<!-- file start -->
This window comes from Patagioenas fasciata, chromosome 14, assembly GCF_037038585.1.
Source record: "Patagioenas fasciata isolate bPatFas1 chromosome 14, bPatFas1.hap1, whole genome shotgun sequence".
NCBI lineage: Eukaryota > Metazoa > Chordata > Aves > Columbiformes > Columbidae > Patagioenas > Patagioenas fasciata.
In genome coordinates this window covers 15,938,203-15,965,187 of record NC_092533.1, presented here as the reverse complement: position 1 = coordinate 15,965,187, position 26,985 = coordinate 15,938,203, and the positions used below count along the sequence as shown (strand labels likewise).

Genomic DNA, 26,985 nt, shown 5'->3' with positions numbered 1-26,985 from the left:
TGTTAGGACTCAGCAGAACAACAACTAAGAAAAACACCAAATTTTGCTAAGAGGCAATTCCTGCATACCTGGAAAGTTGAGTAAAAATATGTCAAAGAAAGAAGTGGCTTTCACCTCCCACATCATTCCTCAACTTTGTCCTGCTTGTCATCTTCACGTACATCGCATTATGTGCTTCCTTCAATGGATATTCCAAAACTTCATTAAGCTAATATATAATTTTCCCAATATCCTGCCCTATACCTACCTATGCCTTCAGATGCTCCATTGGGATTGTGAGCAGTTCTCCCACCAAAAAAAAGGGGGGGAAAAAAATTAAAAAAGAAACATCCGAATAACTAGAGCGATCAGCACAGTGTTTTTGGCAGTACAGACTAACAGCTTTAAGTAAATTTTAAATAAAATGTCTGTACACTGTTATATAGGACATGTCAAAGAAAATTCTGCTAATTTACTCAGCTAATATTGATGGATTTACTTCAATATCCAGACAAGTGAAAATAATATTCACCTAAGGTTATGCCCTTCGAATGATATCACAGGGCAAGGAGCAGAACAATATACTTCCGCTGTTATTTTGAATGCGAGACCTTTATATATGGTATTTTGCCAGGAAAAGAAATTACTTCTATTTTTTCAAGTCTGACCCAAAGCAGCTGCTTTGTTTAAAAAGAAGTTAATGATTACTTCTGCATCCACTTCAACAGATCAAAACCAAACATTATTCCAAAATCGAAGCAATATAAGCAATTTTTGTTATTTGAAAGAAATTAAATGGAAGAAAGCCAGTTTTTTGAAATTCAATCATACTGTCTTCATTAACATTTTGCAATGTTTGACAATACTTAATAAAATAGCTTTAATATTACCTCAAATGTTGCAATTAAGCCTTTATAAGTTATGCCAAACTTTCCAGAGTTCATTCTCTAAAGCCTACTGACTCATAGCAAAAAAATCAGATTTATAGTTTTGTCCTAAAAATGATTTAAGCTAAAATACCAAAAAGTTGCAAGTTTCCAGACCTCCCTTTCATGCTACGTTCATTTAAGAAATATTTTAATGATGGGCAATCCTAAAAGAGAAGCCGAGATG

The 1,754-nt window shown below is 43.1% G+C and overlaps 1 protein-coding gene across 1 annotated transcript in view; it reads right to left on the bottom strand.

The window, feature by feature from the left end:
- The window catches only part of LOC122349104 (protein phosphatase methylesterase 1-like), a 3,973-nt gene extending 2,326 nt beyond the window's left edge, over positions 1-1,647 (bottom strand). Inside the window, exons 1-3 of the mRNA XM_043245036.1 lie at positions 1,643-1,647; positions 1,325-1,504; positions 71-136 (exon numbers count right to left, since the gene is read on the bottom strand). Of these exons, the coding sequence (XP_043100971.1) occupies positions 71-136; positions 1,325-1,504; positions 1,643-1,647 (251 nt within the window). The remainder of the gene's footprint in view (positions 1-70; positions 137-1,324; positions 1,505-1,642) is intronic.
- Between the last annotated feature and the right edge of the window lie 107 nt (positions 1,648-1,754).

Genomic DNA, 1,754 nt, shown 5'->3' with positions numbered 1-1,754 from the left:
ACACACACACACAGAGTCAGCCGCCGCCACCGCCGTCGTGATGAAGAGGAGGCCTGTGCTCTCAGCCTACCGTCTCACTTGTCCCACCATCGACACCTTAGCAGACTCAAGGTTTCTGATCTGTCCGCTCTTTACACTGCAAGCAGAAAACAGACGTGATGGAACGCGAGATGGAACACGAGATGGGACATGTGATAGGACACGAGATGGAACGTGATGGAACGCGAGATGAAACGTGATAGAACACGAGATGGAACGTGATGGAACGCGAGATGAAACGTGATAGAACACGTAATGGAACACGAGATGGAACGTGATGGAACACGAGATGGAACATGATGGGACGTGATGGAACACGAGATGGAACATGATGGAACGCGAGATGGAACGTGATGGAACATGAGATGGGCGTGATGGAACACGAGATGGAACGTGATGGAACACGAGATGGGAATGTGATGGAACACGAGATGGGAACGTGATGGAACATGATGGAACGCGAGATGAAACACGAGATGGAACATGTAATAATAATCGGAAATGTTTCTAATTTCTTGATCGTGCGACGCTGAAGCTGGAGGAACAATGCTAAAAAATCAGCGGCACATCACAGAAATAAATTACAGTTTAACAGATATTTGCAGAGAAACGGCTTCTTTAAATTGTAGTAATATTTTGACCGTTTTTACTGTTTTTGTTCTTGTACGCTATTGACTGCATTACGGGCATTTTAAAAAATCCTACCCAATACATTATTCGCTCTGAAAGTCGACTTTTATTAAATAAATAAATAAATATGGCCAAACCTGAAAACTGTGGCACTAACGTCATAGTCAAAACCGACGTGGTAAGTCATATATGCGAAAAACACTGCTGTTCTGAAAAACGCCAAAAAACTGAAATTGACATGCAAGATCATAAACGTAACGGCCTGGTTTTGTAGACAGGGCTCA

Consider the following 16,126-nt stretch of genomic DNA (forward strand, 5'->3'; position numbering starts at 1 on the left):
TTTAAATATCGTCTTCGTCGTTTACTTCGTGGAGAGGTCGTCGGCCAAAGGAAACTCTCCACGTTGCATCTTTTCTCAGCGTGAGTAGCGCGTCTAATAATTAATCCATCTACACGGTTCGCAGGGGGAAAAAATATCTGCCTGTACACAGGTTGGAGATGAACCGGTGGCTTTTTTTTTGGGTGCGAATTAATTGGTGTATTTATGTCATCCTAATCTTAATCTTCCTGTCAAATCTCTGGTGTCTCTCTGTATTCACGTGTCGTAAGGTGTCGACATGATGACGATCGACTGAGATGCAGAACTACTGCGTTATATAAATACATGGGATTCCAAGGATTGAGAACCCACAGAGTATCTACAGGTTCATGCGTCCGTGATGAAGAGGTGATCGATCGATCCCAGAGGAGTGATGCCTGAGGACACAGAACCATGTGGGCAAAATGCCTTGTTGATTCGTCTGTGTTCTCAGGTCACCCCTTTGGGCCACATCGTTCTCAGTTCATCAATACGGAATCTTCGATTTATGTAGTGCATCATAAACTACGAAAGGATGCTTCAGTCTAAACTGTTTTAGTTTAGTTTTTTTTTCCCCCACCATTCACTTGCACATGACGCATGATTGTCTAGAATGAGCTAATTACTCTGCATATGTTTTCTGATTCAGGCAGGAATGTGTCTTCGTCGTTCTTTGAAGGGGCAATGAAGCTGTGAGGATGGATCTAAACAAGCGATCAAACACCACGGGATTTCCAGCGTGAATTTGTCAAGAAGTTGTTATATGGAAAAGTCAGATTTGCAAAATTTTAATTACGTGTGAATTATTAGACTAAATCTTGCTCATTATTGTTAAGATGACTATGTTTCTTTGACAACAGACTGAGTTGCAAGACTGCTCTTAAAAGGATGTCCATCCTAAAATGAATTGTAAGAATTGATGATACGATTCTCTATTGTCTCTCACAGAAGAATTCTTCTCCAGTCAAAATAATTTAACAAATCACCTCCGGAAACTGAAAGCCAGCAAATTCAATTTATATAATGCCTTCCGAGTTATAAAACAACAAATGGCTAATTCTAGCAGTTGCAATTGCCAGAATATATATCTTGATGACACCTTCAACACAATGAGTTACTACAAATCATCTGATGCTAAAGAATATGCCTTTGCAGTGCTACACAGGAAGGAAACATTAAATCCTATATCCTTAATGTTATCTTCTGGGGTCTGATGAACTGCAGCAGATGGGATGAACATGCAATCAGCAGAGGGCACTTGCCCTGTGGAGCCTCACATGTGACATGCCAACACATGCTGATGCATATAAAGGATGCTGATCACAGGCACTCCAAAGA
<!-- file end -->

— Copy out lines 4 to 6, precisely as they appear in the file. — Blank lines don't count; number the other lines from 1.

In genome coordinates this window covers 15,938,203-15,965,187 of record NC_092533.1, presented here as the reverse complement: position 1 = coordinate 15,965,187, position 26,985 = coordinate 15,938,203, and the positions used below count along the sequence as shown (strand labels likewise).

Genomic DNA, 26,985 nt, shown 5'->3' with positions numbered 1-26,985 from the left:
TGTTAGGACTCAGCAGAACAACAACTAAGAAAAACACCAAATTTTGCTAAGAGGCAATTCCTGCATACCTGGAAAGTTGAGTAAAAATATGTCAAAGAAAGAAGTGGCTTTCACCTCCCACATCATTCCTCAACTTTGTCCTGCTTGTCATCTTCACGTACATCGCATTATGTGCTTCCTTCAATGGATATTCCAAAACTTCATTAAGCTAATATATAATTTTCCCAATATCCTGCCCTATACCTACCTATGCCTTCAGATGCTCCATTGGGATTGTGAGCAGTTCTCCCACCAAAAAAAAGGGGGGGAAAAAAATTAAAAAAGAAACATCCGAATAACTAGAGCGATCAGCACAGTGTTTTTGGCAGTACAGACTAACAGCTTTAAGTAAATTTTAAATAAAATGTCTGTACACTGTTATATAGGACATGTCAAAGAAAATTCTGCTAATTTACTCAGCTAATATTGATGGATTTACTTCAATATCCAGACAAGTGAAAATAATATTCACCTAAGGTTATGCCCTTCGAATGATATCACAGGGCAAGGAGCAGAACAATATACTTCCGCTGTTATTTTGAATGCGAGACCTTTATATATGGTATTTTGCCAGGAAAAGAAATTACTTCTATTTTTTCAAGTCTGACCCAAAGCAGCTGCTTTGTTTAAAAAGAAGTTAATGATTACTTCTGCATCCACTTCAACAGATCAAAACCAAACATTATTCCAAAATCGAAGCAATATAAGCAATTTTTGTTATTTGAAAGAAATTAAATGGAAGAAAGCCAGTTTTTTGAAATTCAATCATACTGTCTTCATTAACATTTTGCAATGTTTGACAATACTTAATAAAATAGCTTTAATATTACCTCAAATGTTGCAATTAAGCCTTTATAAGTTATGCCAAACTTTCCAGAGTTCATTCTCTAAAGCCTACTGACTCATAGCAAAAAAATCAGATTTATAGTTTTGTCCTAAAAATGATTTAAGCTAAAATACCAAAAAGTTGCAAGTTTCCAGACCTCCCTTTCATGCTACGTTCATTTAAGAAATATTTTAATGATGGGCAATCCTAAAAGAGAAGCCGAGATG